Claire Bishop expressed concerns late last year that contemporary art had not successfully articulated the ‘digital condition’, yet her argument still pandered to modes of dissemination and display most compatible with the context of the gallery. Today the majority of image production, dissemination, and commentary takes place online. It strikes me that the best place to go to grapple with the digital condition is not the art gallery, but tumblr, youtube and even 4chan. What place does art have in confronting the digital, when today’s most successful digital expressions apparently come from contemporary art outsiders?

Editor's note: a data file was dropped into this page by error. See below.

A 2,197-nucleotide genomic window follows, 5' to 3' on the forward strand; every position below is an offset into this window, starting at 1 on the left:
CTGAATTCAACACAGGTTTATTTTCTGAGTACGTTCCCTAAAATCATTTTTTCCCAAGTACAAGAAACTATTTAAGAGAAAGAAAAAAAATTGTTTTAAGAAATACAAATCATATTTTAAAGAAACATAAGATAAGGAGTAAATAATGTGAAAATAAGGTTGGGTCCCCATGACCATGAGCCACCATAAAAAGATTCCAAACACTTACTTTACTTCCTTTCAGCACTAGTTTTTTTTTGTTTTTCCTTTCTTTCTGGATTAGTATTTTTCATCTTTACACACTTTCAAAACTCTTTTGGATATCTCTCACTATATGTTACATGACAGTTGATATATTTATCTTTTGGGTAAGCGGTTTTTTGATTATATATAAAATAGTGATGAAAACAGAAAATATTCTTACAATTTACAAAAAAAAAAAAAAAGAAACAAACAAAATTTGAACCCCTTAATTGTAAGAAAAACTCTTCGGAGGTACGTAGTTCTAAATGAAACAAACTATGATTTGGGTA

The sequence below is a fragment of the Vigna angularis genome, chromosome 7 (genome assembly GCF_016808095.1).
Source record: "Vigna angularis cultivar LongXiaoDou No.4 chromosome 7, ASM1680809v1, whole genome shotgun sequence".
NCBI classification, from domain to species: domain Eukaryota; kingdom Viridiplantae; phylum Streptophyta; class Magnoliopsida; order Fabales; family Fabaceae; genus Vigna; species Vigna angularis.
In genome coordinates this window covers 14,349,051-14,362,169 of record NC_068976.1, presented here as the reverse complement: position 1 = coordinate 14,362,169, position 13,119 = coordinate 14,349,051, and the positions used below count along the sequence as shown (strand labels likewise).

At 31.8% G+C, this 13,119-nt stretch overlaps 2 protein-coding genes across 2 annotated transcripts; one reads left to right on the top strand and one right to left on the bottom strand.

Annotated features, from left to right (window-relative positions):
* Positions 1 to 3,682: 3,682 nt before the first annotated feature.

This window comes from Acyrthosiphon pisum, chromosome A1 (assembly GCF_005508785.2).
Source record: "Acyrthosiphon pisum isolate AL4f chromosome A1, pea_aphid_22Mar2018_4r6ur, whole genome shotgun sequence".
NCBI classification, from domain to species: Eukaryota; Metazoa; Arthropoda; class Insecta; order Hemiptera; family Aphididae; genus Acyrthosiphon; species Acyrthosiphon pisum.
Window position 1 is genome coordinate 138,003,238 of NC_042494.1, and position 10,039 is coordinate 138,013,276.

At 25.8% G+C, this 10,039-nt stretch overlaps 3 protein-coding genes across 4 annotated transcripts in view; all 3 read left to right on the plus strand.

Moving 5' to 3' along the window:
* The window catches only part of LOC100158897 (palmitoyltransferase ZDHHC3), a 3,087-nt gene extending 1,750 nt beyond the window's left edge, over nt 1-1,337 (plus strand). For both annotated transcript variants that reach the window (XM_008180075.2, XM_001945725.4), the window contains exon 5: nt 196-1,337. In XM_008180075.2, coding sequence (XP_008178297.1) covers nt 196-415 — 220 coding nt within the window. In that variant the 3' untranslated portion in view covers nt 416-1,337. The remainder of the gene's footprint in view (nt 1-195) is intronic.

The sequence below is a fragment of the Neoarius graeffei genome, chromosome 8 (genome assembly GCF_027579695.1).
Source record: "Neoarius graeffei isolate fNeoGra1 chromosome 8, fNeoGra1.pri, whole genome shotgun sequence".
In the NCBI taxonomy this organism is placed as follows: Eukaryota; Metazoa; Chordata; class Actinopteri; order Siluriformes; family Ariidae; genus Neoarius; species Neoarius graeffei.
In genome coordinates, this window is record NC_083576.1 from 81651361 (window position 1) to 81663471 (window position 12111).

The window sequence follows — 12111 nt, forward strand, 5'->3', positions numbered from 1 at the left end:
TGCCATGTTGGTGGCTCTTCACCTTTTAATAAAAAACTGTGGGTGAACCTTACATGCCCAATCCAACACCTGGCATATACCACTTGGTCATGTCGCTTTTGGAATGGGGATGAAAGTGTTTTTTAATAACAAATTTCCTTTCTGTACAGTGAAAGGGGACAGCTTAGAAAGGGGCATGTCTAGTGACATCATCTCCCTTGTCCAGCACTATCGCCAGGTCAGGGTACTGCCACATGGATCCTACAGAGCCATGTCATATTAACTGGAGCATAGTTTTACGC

I hardly followed the debate around Bishop’s text. But it seems to me that she very correctly described a quite ludicrous analog nostalgia in a specific corner of the artworld. Next time I see another 16mm film projector rattling away in a gallery I will personally kidnap it and take the poor thing to a pensioners home. There is usually no intrinsic reason whatsoever for the use of 16mm film nowadays except for making moving images look pretentious, expensive and vaguely modernist, all prepackaged with a whiff of WASPish art history. It made sense to use Bolexes in 1968, and indeed people used them to brilliant end. But today people use cellphones, Kinnect sensors and After Effects to deal with the present and shape it. And if artists do not expose themselves to the workflow and economies that come with contemporary means of production, they become souvenir peddlers. Or worse trying to conveniently package a bygone radical moment as a collectors item. I think Bishop said something similar more politely. Now I also understand people have been disappointed that she´s not been mentioning real contemporary practices more extensively. This complaint should be made to Artforum, though or in extension to the formally and technologically conservative artworld it represents, not to a single writer which isnt an expert in media art and never claimed to be. The debate expresses a real tension, which on the other hand is not so new either. The most interesting and challenging contemporary art was rarely acknowledged as such in it’s time and often took place outside the artfield. So the real question is: could one build something outside of the existing artworlds? With what means? It’s happening as we speak, because people fortunately don’t usually care what Artforum thinks they should do or even about art as such. It´s happening as you said on tumblr and sites like jogging and many others. Its massively happening in the streets of Syria and Egypt, which are or recently were vanguard laboratories of new media development, with the online dissemination of protests and actions against sexual violence from Delhi to Stupidville or slave labour in the artworld. New media are brought into the world through contemporary social conflicts by the midwifes of violence, boredom, perpetual distraction. Enhanced by rumour and glamour, by uncertainty and intense speculation. Into an aggregate state of matter which is beyond art or the next art or non-art or after art as David Joselit wrote: expressing the tensions of globalising media worlds within post-democracy and accelerated capitalism. Its artifacts may be art or facts.